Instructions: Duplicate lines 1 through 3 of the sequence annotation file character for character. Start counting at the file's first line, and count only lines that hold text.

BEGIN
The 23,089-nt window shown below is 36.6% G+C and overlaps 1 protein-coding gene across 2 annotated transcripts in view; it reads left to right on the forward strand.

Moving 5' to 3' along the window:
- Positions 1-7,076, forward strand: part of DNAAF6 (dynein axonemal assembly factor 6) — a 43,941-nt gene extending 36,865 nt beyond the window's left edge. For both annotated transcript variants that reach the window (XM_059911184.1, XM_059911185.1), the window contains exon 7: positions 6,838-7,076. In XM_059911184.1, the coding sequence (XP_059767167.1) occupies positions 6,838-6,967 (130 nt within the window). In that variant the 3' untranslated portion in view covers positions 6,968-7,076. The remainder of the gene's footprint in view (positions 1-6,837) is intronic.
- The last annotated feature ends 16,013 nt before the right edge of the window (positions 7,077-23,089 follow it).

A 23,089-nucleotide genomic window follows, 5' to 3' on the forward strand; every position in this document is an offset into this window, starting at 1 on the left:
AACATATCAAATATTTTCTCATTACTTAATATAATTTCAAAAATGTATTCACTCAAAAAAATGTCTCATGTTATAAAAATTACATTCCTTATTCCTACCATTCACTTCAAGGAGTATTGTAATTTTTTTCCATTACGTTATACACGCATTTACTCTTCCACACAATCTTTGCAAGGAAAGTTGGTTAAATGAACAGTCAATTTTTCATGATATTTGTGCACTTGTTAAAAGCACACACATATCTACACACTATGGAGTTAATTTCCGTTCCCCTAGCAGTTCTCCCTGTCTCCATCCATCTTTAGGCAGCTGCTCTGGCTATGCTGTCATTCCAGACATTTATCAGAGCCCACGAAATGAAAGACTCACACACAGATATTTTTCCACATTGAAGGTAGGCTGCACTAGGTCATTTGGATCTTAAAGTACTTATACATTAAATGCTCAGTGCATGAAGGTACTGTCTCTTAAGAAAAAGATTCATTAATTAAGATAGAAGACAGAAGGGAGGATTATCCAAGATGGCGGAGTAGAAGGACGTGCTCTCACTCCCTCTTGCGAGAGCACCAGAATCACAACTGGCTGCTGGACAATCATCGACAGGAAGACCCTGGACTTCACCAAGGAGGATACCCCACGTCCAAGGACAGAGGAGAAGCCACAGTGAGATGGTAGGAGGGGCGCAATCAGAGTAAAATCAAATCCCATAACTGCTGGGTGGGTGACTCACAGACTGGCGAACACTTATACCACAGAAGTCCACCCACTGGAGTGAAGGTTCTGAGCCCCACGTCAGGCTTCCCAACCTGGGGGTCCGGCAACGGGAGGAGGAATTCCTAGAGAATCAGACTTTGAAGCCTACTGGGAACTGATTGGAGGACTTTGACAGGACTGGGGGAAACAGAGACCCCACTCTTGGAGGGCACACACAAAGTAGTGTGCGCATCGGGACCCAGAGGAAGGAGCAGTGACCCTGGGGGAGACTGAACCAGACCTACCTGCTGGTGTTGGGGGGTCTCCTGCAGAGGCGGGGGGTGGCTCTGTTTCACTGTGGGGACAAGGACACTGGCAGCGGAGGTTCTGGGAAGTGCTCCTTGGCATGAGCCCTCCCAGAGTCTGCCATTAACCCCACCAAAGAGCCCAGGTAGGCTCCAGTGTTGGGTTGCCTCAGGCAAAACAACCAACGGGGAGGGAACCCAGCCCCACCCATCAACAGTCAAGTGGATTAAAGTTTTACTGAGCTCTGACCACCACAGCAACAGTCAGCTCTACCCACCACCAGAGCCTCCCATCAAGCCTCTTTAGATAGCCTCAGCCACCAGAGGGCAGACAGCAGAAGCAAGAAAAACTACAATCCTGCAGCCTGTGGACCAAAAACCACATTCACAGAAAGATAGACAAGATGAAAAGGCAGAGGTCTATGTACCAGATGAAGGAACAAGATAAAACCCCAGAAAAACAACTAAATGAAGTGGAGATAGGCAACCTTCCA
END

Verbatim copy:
The 23,089-nt window shown below is 36.6% G+C and overlaps 1 protein-coding gene across 2 annotated transcripts in view; it reads left to right on the forward strand.

Moving 5' to 3' along the window:
- Positions 1-7,076, forward strand: part of DNAAF6 (dynein axonemal assembly factor 6) — a 43,941-nt gene extending 36,865 nt beyond the window's left edge. For both annotated transcript variants that reach the window (XM_059911184.1, XM_059911185.1), the window contains exon 7: positions 6,838-7,076. In XM_059911184.1, the coding sequence (XP_059767167.1) occupies positions 6,838-6,967 (130 nt within the window). In that variant the 3' untranslated portion in view covers positions 6,968-7,076. The remainder of the gene's footprint in view (positions 1-6,837) is intronic.